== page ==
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Important Facts for Cervical Cancer Screening (Pap)


The proportion of women 18 years or older who reported having a Pap test in the last three years.


The proportion of women 18 years or older who reported having a Pap test in the last three years.


The total number of female survey respondents aged 18 or older excluding those who responded "don't know" or "refused" to the numerator question.

Data Interpretation Issues

To reduce bias and more accurately represent population data, the BRFSS has changed survey methodology. In 2010, it began conducting surveys by cellular phone in addition to landline phones. It also adopted "iterative proportional fitting" (raking) as its weighting method. More details about these changes can be found at: [].

Why Is This Important?

Cervical cancer is one of the most curable cancers if detected early through routine screening. Almost all cases of cervical cancer are caused by infection with high-risk types of the human papillomavirus (HPV). The HPV vaccine protects against the HPV types that most often cause cervical cancer. Women who have had an HPV vaccine still need to have routine Pap smears because the vaccine does not fully protect against all the strains of the virus and other risk factors that can cause cervical cancer. HPV is transmitted through sexual contact. Any woman who is sexually active is at risk for developing cervical cancer. Other risk factors include giving birth to many children, having sexual relations at an early age, having multiple sex partners or partners with many other partners, cigarette smoking, and use of oral contraceptives. The U.S. Preventive Services Task Force recommends cervical cancer screening (Pap smear) every 3 years for women 21 to 65 years old. For women 30 to 65 years old, Pap smears may be conducted every 5 years in conjunction with human papillomavirus (HPV) testing.

Healthy People Objective C-15:

Increase the proportion of women who receive a cervical cancer screening based on the most recent guidelines
U.S. Target: 93.0 percent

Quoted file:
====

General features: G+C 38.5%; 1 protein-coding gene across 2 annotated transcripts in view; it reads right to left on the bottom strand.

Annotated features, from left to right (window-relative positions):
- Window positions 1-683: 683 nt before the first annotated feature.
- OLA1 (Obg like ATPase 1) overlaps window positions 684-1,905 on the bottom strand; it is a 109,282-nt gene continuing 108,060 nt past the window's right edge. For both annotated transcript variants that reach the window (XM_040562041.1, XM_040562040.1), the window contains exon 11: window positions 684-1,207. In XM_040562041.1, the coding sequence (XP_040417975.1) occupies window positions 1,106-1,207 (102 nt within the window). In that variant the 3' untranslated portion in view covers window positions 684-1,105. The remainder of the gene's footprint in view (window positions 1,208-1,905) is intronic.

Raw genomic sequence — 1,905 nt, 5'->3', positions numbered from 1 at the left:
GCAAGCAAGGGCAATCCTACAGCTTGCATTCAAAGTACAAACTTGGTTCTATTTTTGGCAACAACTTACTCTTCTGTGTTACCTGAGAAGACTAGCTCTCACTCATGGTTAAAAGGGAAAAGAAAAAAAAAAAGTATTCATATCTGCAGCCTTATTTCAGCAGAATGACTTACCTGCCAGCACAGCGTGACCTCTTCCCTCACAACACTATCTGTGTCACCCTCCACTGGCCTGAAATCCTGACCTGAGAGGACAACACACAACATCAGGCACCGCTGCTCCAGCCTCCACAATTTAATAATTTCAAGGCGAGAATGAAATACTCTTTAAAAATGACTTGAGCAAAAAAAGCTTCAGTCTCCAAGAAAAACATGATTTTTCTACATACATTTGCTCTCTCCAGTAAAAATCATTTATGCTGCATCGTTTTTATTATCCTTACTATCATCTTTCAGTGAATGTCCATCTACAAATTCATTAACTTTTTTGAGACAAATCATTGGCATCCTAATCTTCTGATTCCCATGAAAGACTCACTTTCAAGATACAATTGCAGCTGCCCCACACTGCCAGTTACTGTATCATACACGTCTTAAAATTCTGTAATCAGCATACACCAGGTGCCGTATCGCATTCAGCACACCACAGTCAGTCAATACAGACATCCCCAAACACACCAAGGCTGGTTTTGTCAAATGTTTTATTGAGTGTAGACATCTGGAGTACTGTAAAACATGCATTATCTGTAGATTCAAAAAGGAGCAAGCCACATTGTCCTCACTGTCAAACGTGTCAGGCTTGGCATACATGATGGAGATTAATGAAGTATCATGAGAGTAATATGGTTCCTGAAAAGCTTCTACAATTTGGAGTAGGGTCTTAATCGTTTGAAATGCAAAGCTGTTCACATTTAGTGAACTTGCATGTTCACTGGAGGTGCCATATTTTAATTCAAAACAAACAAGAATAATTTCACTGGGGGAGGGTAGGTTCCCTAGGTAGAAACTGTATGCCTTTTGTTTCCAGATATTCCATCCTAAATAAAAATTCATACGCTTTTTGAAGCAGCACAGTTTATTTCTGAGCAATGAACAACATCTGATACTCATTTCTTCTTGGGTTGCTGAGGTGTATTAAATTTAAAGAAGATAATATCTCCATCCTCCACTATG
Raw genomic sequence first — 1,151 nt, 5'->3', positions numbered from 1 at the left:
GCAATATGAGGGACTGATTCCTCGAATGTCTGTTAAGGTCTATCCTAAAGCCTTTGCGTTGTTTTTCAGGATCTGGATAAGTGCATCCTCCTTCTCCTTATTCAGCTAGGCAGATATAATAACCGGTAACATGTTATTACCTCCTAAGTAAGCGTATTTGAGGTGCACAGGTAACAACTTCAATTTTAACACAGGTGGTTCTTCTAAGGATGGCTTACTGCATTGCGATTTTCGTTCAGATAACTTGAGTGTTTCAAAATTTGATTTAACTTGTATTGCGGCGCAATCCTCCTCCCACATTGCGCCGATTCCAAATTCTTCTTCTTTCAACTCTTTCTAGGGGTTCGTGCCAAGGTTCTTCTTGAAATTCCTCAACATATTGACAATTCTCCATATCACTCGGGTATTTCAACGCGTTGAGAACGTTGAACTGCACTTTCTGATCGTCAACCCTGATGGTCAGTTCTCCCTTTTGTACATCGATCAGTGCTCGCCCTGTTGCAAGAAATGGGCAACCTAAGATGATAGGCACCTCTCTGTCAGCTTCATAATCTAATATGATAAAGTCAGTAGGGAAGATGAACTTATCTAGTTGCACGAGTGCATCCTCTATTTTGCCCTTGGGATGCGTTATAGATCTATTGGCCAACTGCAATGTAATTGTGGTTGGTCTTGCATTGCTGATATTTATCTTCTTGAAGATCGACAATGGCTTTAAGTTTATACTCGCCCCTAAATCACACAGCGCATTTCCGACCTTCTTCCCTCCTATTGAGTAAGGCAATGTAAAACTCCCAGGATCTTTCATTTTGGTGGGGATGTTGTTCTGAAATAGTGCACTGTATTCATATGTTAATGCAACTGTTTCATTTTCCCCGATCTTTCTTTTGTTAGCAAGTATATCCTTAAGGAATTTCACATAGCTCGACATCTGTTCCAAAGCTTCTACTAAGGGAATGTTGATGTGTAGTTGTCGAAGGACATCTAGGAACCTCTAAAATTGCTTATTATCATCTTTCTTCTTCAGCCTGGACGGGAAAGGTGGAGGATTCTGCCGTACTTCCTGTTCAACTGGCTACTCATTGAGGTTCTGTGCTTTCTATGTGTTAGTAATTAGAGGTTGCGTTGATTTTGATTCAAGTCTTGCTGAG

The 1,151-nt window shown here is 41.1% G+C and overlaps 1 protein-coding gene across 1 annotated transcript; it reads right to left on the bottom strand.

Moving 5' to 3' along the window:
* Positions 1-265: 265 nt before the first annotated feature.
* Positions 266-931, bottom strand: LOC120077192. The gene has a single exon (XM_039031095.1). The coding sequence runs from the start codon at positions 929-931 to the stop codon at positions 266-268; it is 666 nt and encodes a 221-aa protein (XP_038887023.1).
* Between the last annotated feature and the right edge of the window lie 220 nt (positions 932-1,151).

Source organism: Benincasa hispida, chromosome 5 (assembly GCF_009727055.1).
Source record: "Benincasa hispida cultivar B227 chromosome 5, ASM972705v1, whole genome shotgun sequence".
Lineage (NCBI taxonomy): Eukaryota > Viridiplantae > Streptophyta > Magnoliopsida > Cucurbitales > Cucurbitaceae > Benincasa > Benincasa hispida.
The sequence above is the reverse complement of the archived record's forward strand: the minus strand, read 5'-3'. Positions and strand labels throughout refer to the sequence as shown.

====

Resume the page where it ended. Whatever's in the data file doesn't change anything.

State Target: currently being revised

How Are We Doing?

Between 1991 and 2010, the percentage of Utah women aged 18 or older who reported receiving a Pap test within the last three years decreased from 88.2 percent to 74.0 percent (old methodology, age-adjusted rates). To reduce bias and more accurately represent population data, the Behavioral Risk Factor Surveillance Survey (BRFSS) has changed survey methodology in 2010. It began conducting surveys by cellular phone in addition to landline phones. It also adopted "iterative proportional fitting" (raking) as its weighting method. Based on this methodology, Utah's 2016 rate was 66.7 percent (age-adjusted rate). All additional indicator views are based on the new methodology. For combined years 2014 and 2016, San Juan (54.2%), Central Utah (57.3%), Southeast Utah (59.5%), TriCounty (62.4%), and Utah County (64.9%) local health districts reported significantly lower cervical cancer screening rates when compared to the state (68.3%). After dividing the health districts into Utah Small Areas, the prevalence of Pap tests for combined years 2014 and 2016 ranged from a high of 83.3 percent in North Salt Lake to a low of 29.2 percent in Daybreak. There were no significant differences in cervical cancer screening rates in 2016 among Hispanic and non-Hispanic ethnic groups. In 2016, and when looking at the highest level of education completed for women 25+, college graduates (75.6%) were significantly more likely to have received a Pap test than those with a high school diploma (67.8%) or less (63.1%). Also in 2016, women in households with lower annual incomes were significantly less likely to have had a Pap test within the past 3 years (61.0 percent for incomes less than $25,000) than women with higher incomes (73.0 percent for annual incomes of $75,000 or more). For women of screening age in 2016, younger women aged 18-34 reported significantly lower rates (61.6 percent) when compared to older women (ages 35-49, 79.1 percent; ages 50-64, 76.0 percent).